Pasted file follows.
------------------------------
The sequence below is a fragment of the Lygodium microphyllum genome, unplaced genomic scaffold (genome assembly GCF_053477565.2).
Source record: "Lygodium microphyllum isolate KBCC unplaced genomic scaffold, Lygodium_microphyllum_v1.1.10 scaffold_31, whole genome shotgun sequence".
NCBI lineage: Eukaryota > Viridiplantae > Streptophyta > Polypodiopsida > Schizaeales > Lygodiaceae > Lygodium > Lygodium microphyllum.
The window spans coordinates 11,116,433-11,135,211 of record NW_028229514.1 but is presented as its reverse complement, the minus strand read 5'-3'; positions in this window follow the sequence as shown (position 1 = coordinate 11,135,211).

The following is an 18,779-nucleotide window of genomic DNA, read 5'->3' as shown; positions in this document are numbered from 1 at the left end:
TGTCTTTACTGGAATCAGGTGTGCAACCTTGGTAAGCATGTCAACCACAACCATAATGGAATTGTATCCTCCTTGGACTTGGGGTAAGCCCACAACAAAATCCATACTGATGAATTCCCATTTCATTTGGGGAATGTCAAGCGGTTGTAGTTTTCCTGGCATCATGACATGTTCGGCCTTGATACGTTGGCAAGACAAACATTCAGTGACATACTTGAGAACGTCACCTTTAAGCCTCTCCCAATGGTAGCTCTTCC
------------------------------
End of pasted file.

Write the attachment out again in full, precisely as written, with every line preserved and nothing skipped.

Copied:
The sequence below is a fragment of the Lygodium microphyllum genome, unplaced genomic scaffold (genome assembly GCF_053477565.2).
Source record: "Lygodium microphyllum isolate KBCC unplaced genomic scaffold, Lygodium_microphyllum_v1.1.10 scaffold_31, whole genome shotgun sequence".
NCBI lineage: Eukaryota > Viridiplantae > Streptophyta > Polypodiopsida > Schizaeales > Lygodiaceae > Lygodium > Lygodium microphyllum.
The window spans coordinates 11,116,433-11,135,211 of record NW_028229514.1 but is presented as its reverse complement, the minus strand read 5'-3'; positions in this window follow the sequence as shown (position 1 = coordinate 11,135,211).

The following is an 18,779-nucleotide window of genomic DNA, read 5'->3' as shown; positions in this document are numbered from 1 at the left end:
TGTCTTTACTGGAATCAGGTGTGCAACCTTGGTAAGCATGTCAACCACAACCATAATGGAATTGTATCCTCCTTGGACTTGGGGTAAGCCCACAACAAAATCCATACTGATGAATTCCCATTTCATTTGGGGAATGTCAAGCGGTTGTAGTTTTCCTGGCATCATGACATGTTCGGCCTTGATACGTTGGCAAGACAAACATTCAGTGACATACTTGAGAACGTCACCTTTAAGCCTCTCCCAATGGTAGCTCTTCC